• The U.S. government also appealed the preliminary injunction itself to the Fifth Circuit Court of Appeals, on an expedited basis. A hearing for this appeal will take place on July 10th in New Orleans. This is the next big step in this court case.
  • If the Fifth Circuit Court of Appeals rules to uphold the injunction against the Obama Administration, next steps for the U.S. government could include:
    • Asking for a review by all 15 judges on the Fifth Circuit Court of Appeals. (Currently, only 3 judges are hearing this case.)
    • Appeal the decision of the Fifth Circuit Court of Appeals to the U.S. Supreme Court.
  • If the Fifth Circuit Court of Appeals strikes down the preliminary injunction , and rules in the Obama administration’s favor, we expect the expanded programs will finally be open for applicants.

As a reminder: the injunction & court cases are only regarding expanded DACA & DAPA. If you qualified for DACA before Executive Action in November, you should still apply! Contact sasha@nqapia.org if you have questions or need support.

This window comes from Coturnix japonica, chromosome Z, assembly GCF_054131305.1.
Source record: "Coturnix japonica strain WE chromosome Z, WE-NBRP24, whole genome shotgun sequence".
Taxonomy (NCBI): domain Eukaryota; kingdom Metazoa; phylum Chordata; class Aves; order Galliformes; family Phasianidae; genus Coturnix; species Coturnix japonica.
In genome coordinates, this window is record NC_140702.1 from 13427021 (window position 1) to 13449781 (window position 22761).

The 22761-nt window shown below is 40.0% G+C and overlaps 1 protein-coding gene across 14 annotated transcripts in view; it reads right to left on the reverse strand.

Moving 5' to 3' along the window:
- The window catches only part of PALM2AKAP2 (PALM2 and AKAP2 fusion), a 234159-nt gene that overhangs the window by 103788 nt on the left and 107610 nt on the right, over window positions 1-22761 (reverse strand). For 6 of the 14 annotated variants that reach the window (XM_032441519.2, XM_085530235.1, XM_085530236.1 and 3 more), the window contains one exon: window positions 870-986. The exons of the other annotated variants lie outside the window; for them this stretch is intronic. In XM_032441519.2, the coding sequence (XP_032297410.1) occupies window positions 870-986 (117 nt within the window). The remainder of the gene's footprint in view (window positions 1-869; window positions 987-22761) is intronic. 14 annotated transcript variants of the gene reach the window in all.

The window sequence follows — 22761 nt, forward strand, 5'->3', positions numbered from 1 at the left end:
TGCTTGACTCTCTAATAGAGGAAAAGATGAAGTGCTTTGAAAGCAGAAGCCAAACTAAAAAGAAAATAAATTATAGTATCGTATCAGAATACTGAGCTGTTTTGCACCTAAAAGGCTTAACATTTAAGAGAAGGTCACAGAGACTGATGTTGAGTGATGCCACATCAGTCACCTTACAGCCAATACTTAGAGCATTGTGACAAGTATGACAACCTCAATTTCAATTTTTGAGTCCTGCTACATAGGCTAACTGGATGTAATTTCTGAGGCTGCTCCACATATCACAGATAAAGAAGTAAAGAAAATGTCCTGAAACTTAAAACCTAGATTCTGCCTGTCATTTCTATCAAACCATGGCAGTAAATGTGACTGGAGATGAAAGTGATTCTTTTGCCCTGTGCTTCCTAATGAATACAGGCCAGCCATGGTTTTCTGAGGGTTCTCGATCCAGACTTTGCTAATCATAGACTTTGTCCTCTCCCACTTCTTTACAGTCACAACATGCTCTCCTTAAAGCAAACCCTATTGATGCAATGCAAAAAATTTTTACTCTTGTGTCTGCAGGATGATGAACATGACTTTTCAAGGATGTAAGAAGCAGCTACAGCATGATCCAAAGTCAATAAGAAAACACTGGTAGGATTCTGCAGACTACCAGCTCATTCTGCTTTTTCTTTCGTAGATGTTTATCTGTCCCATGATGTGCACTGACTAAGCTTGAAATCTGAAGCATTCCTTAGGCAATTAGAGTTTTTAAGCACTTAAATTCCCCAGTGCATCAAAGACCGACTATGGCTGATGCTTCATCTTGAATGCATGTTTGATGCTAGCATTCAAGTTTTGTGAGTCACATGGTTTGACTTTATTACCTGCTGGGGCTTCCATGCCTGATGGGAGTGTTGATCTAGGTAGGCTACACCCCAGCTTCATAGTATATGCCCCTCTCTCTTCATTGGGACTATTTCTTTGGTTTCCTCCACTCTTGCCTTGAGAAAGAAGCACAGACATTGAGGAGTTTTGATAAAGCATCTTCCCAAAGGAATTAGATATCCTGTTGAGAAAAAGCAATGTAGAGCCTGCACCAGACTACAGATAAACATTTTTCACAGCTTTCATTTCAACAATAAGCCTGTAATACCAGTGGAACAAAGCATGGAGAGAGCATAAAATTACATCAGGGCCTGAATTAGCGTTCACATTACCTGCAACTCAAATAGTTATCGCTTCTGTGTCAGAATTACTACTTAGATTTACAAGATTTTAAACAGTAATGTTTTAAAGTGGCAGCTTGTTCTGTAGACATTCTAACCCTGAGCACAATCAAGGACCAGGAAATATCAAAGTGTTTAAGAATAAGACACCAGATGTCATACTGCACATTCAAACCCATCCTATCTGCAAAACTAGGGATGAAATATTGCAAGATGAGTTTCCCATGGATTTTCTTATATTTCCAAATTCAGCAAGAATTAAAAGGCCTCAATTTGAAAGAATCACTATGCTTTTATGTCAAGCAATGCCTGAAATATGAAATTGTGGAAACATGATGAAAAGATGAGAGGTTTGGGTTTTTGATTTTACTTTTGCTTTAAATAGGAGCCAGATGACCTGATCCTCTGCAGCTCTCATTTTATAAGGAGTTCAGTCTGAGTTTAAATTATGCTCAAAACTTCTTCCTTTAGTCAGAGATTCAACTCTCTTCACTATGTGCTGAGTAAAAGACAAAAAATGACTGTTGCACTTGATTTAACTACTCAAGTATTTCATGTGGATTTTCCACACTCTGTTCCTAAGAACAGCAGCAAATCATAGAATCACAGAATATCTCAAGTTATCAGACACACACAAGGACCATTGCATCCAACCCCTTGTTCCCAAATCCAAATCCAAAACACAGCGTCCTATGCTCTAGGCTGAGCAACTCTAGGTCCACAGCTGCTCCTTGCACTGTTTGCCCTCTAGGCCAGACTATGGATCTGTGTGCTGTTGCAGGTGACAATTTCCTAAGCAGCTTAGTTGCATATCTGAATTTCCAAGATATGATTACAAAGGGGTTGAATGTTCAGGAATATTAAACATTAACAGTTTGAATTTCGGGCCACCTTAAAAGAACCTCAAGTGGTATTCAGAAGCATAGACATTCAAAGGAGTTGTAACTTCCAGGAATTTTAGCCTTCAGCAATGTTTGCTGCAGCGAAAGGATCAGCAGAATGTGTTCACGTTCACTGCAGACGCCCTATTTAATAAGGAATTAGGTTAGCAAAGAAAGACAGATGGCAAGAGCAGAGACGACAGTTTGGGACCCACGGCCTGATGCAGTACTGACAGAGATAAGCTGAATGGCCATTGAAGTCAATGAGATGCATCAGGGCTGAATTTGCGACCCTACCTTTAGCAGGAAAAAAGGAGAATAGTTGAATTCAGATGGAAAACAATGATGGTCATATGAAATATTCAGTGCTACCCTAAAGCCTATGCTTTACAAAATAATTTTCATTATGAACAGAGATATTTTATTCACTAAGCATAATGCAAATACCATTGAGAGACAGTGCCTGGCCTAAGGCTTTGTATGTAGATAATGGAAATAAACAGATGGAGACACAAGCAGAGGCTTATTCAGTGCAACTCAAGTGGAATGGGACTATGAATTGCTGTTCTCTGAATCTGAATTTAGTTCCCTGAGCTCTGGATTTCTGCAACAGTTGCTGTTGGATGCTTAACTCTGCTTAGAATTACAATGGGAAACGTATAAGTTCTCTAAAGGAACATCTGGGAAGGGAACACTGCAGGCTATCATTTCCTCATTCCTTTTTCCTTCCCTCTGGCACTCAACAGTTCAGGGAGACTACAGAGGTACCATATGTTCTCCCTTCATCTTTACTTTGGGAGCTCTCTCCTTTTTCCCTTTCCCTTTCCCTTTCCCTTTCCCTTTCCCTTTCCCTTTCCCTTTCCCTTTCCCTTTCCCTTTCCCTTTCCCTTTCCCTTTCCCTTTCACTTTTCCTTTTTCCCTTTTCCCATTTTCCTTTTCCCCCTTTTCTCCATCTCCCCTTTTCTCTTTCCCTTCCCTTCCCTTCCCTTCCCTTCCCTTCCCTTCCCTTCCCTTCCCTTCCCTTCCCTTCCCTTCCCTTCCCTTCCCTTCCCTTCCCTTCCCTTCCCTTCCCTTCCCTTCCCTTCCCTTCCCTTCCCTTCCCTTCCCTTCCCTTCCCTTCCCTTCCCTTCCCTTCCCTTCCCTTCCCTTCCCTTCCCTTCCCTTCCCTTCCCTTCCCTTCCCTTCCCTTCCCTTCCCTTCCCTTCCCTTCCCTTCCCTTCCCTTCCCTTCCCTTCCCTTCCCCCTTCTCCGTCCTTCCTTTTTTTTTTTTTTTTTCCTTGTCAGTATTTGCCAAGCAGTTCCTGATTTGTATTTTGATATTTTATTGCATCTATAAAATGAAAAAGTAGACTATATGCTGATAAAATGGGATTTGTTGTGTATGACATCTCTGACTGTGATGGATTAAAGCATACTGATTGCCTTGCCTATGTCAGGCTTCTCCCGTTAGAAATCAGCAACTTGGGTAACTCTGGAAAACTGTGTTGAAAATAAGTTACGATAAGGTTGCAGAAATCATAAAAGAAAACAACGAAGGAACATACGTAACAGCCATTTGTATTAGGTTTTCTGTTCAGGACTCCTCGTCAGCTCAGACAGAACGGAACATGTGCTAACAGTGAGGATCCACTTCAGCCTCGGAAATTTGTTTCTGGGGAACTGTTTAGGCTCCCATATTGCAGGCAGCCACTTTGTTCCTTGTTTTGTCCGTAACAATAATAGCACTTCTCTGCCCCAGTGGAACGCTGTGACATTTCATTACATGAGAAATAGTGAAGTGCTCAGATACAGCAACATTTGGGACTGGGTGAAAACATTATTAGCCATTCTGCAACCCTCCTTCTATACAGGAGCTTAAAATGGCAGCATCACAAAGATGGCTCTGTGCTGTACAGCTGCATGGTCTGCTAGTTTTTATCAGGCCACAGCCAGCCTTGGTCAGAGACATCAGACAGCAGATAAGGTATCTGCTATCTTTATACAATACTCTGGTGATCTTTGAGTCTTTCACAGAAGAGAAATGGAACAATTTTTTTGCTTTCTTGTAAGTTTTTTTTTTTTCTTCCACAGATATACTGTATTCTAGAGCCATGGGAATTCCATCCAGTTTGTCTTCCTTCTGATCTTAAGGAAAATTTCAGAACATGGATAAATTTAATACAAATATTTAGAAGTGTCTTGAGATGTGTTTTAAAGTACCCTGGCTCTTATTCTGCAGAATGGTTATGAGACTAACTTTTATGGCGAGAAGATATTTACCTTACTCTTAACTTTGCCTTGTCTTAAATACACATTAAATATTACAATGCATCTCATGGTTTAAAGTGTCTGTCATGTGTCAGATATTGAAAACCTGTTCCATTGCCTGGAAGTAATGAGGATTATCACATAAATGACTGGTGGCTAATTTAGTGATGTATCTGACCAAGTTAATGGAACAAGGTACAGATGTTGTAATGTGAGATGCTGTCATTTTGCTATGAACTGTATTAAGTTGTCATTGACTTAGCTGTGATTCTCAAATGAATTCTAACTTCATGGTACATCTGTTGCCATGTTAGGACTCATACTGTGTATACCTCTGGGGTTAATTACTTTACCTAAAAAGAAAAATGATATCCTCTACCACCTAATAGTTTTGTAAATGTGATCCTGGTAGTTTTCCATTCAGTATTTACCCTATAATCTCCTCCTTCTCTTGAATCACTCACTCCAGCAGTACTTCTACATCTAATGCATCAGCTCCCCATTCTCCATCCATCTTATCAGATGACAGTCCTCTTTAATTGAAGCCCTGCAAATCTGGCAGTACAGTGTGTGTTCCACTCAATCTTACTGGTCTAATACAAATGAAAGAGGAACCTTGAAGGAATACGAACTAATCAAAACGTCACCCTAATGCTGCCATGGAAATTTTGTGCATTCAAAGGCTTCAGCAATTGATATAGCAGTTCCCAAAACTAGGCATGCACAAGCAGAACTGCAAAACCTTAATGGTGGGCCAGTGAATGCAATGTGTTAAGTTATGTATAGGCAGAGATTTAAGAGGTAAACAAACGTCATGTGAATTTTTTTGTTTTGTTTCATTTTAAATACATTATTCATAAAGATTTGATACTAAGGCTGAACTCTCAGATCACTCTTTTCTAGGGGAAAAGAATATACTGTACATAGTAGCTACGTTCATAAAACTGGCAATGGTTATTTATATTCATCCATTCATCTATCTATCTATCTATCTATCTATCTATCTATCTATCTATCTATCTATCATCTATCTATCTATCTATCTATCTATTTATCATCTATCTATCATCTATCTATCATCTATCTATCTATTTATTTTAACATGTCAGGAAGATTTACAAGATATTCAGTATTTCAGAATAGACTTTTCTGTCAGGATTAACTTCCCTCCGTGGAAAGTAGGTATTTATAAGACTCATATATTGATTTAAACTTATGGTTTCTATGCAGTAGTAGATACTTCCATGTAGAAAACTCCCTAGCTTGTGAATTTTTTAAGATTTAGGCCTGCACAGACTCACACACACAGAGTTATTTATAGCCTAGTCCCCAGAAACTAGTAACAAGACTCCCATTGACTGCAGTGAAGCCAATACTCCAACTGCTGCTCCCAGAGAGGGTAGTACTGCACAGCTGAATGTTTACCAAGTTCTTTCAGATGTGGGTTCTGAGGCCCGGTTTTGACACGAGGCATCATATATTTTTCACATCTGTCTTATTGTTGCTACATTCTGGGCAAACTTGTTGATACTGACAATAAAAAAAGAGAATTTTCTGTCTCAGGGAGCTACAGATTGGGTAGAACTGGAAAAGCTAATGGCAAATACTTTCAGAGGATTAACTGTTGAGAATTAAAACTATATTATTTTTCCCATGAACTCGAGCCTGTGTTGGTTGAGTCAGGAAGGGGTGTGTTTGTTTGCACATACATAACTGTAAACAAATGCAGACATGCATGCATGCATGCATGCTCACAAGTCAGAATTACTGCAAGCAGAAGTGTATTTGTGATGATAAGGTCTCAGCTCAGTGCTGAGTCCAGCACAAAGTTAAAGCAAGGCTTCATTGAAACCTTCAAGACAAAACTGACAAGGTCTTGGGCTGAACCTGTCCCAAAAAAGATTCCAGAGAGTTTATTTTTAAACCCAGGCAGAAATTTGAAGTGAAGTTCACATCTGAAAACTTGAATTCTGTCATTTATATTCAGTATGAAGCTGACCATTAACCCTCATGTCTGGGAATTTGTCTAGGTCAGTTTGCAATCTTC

NQAPIA Supports Justice in Madison

BREAKING NEWS: Yesterday, NQAPIA’s new Organizing Director Sasha W. was locked in front of the Dane County Jail in Madison, WI for 3 hours and 50 minutes. NQAPIA stands with Sasha, with the others at yesterday’s action, and with the Young Gifted & Black (YGB) Coalition organizing in Madison.

Those locked to the jail doors at yesterday’s demonstration are demanding an end to Madison’s racial disparities. The action was catalyzed by yet another non-indictment of a white police officer killing an unarmed Black person – 19-year-old Tony Robinson. Madison has shown yet again that the city is not accountable to its Black residents.

Madison, WI is ranked as the worst city for Black children. Black people are 11x more likely to be arrested in Madison than white people. If this injustice system cannot even indict a police officer who shot a youth seven times, this system is not fit to try or convict any Black person. Those locked in yesterday demanded the release of 350 Black people incarcerated for crimes of poverty, as an immediate addressal of state violence towards Black communities.